This information is only relevant to employers and employees in the WA state industrial relations system – sole traders, unincorporated partnerships, unincorporated trusts and some incorporated or not for profit organisations. Find out more on the Guide to who is in the WA state system page.
If you operate or are employed by a Pty Ltd business – you can find information on this topic on the Fair Work Ombudsman website.
A subcontractor is not an employee, but rather a worker running their own independent business. If a person is a subcontractor, employment laws and WA awards do not apply to that person.
If a person is ‘engaged’ as a subcontractor but is legally considered an employee, the person could potentially be owed unpaid leave entitlements, wages (particularly overtime and penalty rates) and superannuation contributions.
Determining whether a worker is a subcontractor or employee can be complex. The table below provides an overview of the main differences between employees and subcontractors. The Employee or Subcontractor Checklist publication has more information and is also designed to assist in understanding the key aspects of each type of working arrangement.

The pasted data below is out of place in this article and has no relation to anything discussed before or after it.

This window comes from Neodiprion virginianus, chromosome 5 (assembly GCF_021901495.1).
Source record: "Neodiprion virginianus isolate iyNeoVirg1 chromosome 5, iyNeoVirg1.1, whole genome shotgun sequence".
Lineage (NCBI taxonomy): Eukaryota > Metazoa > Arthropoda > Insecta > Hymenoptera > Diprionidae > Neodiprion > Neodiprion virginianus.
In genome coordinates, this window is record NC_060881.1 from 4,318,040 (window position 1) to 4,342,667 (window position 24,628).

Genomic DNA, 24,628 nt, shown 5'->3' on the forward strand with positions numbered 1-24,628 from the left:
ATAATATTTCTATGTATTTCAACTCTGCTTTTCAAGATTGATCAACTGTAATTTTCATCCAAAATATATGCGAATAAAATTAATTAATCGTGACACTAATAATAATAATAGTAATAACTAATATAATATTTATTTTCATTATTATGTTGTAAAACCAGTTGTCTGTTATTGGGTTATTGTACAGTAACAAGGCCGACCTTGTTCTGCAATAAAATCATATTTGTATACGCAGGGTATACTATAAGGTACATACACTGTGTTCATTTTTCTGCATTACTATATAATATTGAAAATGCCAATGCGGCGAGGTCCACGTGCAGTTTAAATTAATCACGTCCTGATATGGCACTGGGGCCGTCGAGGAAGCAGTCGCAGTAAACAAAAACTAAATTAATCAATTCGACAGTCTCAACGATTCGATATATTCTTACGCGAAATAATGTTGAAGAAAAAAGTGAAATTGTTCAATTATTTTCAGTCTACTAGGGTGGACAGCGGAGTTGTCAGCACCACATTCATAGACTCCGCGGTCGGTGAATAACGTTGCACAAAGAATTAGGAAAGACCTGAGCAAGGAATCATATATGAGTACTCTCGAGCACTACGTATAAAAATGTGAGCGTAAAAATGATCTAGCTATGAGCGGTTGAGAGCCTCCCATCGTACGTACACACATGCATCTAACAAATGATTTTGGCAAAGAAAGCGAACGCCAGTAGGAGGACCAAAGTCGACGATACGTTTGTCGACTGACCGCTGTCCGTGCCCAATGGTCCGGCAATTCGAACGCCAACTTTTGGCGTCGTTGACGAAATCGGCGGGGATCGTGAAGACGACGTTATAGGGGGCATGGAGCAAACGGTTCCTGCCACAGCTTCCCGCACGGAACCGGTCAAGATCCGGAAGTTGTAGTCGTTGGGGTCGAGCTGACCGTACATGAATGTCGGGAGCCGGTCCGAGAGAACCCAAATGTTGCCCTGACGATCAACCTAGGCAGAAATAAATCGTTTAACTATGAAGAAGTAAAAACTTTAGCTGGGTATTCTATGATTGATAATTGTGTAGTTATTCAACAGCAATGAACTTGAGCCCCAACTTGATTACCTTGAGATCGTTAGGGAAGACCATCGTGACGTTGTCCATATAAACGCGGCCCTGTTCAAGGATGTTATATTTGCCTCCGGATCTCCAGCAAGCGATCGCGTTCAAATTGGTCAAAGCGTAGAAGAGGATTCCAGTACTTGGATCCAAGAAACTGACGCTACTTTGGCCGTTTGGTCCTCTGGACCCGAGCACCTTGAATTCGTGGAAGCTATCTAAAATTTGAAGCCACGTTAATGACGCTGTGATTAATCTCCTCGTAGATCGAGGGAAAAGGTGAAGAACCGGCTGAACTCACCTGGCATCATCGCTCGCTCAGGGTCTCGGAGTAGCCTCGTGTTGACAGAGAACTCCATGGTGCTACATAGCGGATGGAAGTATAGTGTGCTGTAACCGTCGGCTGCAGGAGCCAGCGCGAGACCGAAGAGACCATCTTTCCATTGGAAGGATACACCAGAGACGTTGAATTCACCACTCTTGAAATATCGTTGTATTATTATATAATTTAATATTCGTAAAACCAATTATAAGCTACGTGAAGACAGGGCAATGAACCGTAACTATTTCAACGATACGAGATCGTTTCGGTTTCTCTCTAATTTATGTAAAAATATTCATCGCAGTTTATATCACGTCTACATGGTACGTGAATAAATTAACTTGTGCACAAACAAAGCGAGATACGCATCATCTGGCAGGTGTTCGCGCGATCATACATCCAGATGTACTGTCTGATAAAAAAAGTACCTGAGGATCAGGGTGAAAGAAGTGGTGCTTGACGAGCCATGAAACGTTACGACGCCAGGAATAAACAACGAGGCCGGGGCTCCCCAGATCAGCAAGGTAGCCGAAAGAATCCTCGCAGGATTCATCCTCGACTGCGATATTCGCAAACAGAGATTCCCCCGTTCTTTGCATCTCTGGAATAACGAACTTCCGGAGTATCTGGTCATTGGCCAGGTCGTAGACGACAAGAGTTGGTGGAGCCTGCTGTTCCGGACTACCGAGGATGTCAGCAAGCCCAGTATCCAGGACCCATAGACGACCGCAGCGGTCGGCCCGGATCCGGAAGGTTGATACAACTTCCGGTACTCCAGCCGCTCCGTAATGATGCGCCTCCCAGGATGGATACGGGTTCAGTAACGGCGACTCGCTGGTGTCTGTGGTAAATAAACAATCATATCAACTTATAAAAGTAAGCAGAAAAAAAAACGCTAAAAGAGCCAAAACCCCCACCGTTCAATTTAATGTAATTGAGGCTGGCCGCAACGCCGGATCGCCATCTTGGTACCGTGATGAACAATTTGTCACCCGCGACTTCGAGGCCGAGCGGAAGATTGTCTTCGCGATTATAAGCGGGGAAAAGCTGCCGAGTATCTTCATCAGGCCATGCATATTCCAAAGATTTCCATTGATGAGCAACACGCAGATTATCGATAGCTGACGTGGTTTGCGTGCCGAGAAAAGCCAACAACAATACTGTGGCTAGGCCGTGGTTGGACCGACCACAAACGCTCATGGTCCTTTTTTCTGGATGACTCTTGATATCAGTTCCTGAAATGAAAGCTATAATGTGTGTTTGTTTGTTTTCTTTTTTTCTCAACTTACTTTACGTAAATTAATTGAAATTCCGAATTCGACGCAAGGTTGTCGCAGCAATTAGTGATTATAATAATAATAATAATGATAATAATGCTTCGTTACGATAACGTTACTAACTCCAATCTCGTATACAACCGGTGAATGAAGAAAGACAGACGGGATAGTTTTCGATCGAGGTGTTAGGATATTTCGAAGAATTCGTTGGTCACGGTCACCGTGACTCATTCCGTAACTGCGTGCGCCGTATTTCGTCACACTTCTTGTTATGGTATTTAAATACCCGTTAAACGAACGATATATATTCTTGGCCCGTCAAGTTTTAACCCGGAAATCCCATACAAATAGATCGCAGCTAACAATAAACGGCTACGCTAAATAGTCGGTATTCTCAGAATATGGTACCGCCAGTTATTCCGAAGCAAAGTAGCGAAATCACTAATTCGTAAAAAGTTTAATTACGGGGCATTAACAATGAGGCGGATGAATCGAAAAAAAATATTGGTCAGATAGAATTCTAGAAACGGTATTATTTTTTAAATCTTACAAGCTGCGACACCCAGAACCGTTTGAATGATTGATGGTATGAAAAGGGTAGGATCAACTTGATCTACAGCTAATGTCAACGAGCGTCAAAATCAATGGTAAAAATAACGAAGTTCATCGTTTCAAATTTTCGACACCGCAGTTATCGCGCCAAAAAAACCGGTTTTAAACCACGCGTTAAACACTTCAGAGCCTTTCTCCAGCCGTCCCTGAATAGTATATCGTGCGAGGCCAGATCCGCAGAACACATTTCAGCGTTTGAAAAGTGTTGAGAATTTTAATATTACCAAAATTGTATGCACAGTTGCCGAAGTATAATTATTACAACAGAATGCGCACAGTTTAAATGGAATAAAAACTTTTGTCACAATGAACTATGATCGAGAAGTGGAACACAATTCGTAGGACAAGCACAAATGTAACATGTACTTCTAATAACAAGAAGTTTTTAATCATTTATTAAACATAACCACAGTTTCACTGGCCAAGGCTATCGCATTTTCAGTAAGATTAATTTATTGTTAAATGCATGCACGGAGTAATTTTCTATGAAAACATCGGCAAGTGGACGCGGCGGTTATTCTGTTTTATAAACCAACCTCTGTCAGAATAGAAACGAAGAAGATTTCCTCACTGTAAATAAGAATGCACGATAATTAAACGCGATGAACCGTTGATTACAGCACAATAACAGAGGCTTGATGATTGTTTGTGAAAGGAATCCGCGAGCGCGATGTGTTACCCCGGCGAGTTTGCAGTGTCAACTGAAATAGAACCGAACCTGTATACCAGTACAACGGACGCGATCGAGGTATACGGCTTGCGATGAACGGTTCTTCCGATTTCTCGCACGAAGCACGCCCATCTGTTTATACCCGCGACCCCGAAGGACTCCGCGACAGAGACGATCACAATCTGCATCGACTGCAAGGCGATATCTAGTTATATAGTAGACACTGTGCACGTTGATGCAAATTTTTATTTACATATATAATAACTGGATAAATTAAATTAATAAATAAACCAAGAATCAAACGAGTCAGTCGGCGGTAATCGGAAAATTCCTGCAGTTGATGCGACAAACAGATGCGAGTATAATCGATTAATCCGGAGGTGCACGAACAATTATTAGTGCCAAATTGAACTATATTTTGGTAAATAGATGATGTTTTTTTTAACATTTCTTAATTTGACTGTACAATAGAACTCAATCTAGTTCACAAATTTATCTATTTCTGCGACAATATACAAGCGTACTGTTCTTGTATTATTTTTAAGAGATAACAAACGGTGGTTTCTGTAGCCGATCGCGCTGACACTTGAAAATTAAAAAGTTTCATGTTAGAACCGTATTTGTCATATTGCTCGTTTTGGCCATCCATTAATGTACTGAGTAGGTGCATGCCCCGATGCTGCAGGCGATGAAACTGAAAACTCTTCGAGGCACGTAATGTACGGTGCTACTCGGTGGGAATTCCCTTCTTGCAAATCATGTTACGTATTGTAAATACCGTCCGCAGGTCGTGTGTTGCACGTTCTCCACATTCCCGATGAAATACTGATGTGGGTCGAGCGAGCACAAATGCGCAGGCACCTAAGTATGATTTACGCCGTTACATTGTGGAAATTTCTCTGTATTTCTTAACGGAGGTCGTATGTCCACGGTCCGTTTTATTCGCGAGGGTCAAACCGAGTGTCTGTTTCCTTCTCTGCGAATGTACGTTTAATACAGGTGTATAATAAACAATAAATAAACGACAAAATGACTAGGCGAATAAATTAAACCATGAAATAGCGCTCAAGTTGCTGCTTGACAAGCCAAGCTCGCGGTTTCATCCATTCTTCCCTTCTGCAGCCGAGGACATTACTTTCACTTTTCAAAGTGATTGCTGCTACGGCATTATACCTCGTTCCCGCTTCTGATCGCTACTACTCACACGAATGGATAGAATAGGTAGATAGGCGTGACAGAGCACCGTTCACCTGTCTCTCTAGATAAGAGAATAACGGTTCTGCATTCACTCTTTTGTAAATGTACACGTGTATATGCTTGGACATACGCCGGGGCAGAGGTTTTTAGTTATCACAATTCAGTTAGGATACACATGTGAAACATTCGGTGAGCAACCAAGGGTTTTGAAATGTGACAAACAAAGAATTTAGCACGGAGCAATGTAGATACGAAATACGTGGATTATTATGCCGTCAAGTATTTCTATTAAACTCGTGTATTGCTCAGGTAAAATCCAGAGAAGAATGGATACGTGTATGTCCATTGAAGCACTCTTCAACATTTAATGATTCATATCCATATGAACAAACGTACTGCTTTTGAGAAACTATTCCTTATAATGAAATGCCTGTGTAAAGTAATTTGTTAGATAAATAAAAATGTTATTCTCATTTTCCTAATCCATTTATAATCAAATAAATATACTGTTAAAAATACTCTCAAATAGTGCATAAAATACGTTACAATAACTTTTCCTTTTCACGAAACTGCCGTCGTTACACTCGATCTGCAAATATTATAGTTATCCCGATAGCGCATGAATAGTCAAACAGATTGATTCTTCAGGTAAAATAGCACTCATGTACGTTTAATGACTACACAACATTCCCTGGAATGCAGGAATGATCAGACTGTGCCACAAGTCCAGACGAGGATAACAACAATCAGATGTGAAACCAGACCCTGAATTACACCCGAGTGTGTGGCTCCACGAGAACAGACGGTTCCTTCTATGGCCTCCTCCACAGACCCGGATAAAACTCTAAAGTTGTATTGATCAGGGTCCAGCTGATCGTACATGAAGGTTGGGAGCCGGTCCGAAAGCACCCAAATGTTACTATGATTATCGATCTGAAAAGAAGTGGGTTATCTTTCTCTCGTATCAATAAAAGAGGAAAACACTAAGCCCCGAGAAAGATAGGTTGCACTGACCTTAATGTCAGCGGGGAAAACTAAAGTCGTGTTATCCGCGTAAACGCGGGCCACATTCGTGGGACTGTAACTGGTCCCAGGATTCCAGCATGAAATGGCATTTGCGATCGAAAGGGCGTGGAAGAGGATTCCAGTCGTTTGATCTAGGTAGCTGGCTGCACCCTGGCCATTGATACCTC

It is recommended that you seek legal advice if unsure.
The main differences between a subcontractor and employee
|In control over the hours worked and when and how the work is performed
||The employer is in control of how and when work is performed
|Can accept and perform work for other businesses while engaged by an employer
||The employee is an integral part of the business and will usually be working for that business on a regular and ongoing basis
|Provides a rate for a specific job and an invoice for work performed
||The employer pays the employee in accordance with the relevant WA award, or contract of employment
|Supplies their own plant, materials and equipment
||The employer supplies the employee with materials and equipment
|Responsible for their own tax and superannuation arrangements
||The employer is responsible for tax and superannuation and workers' compensation for the employee
|Presents as their own enterprise
The employee represents somebody else's business